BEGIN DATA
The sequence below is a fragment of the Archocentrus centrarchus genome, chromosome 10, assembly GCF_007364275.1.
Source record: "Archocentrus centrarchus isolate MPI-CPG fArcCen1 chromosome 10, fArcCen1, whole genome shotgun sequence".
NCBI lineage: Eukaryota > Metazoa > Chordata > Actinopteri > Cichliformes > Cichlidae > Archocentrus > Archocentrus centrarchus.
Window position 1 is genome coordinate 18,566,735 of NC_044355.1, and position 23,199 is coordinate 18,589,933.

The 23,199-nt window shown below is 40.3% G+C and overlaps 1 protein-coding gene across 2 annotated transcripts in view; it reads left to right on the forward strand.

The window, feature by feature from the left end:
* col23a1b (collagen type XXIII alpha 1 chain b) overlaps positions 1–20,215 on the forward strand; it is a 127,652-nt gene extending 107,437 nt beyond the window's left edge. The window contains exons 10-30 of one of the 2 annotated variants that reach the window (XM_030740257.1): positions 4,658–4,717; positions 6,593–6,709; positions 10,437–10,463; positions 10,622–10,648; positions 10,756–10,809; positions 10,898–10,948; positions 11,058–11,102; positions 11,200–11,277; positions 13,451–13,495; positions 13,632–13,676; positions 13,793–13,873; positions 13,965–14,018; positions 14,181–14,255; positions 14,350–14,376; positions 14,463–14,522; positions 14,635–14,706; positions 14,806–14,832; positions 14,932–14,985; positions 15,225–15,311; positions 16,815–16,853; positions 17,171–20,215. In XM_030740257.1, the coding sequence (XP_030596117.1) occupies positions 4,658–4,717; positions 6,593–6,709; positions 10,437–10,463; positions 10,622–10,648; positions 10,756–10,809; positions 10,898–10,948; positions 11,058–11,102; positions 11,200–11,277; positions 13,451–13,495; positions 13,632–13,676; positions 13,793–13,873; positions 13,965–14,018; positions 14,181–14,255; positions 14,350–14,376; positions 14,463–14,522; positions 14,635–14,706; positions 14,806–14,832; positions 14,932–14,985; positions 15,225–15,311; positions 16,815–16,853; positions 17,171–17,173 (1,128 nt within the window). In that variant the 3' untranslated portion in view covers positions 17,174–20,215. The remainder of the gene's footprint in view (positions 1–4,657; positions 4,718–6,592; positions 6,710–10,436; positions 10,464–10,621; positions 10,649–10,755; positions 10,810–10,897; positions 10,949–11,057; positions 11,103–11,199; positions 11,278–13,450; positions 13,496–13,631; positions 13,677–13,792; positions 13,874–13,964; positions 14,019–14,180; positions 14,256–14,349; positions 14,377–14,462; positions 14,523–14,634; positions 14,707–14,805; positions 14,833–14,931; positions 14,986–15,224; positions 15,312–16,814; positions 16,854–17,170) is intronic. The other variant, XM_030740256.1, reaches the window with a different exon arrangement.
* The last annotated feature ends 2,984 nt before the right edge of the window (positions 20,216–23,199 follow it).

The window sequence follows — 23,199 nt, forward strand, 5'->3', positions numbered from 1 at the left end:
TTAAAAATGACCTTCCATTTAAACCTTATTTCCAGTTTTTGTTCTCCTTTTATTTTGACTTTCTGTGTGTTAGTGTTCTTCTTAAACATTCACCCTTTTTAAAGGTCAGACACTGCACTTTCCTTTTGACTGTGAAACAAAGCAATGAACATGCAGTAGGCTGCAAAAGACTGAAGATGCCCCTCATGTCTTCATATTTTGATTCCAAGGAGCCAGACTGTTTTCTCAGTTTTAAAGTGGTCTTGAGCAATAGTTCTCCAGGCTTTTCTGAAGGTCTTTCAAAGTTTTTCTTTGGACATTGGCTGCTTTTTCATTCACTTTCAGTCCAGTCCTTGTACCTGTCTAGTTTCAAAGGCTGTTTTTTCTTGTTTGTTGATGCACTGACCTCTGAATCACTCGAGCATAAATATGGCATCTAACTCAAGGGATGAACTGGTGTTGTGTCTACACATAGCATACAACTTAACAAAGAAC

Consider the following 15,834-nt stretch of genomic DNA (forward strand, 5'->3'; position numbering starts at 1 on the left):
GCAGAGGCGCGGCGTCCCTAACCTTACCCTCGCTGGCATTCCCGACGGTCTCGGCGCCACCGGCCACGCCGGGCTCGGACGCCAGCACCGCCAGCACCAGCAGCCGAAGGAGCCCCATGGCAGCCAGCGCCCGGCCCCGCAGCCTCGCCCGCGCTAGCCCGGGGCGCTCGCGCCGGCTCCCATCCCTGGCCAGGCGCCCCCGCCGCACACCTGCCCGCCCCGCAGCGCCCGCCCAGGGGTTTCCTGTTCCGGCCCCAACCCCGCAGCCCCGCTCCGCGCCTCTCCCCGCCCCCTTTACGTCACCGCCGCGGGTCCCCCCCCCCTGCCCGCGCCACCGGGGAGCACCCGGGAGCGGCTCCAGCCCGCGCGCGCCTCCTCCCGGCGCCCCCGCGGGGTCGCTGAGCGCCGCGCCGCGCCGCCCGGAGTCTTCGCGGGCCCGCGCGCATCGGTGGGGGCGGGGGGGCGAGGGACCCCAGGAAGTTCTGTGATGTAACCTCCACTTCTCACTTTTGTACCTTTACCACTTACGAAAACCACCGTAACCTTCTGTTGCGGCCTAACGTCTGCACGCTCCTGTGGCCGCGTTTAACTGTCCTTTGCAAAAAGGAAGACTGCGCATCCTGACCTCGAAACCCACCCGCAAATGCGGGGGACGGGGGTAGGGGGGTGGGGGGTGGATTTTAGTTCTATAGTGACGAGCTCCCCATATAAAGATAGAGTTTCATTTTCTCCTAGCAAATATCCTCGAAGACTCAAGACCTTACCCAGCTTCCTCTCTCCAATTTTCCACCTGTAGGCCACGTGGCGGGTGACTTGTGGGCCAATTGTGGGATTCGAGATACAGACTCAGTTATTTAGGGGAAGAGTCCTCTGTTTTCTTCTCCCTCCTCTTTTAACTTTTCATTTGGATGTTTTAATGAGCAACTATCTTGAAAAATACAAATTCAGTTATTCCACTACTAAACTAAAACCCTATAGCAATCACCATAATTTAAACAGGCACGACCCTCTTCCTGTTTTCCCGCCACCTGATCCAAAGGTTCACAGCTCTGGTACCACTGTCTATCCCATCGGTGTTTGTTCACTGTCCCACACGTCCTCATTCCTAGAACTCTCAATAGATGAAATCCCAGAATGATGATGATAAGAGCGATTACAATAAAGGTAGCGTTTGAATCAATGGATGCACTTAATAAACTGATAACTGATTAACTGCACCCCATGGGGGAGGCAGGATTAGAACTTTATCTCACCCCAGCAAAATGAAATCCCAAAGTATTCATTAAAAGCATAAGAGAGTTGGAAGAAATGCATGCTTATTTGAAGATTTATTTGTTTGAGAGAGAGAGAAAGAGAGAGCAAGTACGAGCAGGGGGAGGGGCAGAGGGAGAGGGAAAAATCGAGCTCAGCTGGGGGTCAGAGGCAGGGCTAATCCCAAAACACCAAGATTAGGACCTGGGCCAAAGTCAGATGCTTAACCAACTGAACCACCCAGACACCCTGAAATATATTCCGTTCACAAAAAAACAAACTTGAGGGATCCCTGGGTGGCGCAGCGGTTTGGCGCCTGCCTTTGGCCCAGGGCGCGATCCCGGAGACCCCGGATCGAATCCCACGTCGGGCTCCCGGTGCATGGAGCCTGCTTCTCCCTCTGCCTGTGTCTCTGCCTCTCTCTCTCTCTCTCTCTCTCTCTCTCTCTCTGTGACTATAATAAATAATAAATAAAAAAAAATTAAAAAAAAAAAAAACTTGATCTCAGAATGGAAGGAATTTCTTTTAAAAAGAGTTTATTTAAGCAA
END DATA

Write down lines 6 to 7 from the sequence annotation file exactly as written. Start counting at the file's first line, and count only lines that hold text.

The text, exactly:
The window, feature by feature from the left end:
* col23a1b (collagen type XXIII alpha 1 chain b) overlaps positions 1–20,215 on the forward strand; it is a 127,652-nt gene extending 107,437 nt beyond the window's left edge. The window contains exons 10-30 of one of the 2 annotated variants that reach the window (XM_030740257.1): positions 4,658–4,717; positions 6,593–6,709; positions 10,437–10,463; positions 10,622–10,648; positions 10,756–10,809; positions 10,898–10,948; positions 11,058–11,102; positions 11,200–11,277; positions 13,451–13,495; positions 13,632–13,676; positions 13,793–13,873; positions 13,965–14,018; positions 14,181–14,255; positions 14,350–14,376; positions 14,463–14,522; positions 14,635–14,706; positions 14,806–14,832; positions 14,932–14,985; positions 15,225–15,311; positions 16,815–16,853; positions 17,171–20,215. In XM_030740257.1, the coding sequence (XP_030596117.1) occupies positions 4,658–4,717; positions 6,593–6,709; positions 10,437–10,463; positions 10,622–10,648; positions 10,756–10,809; positions 10,898–10,948; positions 11,058–11,102; positions 11,200–11,277; positions 13,451–13,495; positions 13,632–13,676; positions 13,793–13,873; positions 13,965–14,018; positions 14,181–14,255; positions 14,350–14,376; positions 14,463–14,522; positions 14,635–14,706; positions 14,806–14,832; positions 14,932–14,985; positions 15,225–15,311; positions 16,815–16,853; positions 17,171–17,173 (1,128 nt within the window). In that variant the 3' untranslated portion in view covers positions 17,174–20,215. The remainder of the gene's footprint in view (positions 1–4,657; positions 4,718–6,592; positions 6,710–10,436; positions 10,464–10,621; positions 10,649–10,755; positions 10,810–10,897; positions 10,949–11,057; positions 11,103–11,199; positions 11,278–13,450; positions 13,496–13,631; positions 13,677–13,792; positions 13,874–13,964; positions 14,019–14,180; positions 14,256–14,349; positions 14,377–14,462; positions 14,523–14,634; positions 14,707–14,805; positions 14,833–14,931; positions 14,986–15,224; positions 15,312–16,814; positions 16,854–17,170) is intronic. The other variant, XM_030740256.1, reaches the window with a different exon arrangement.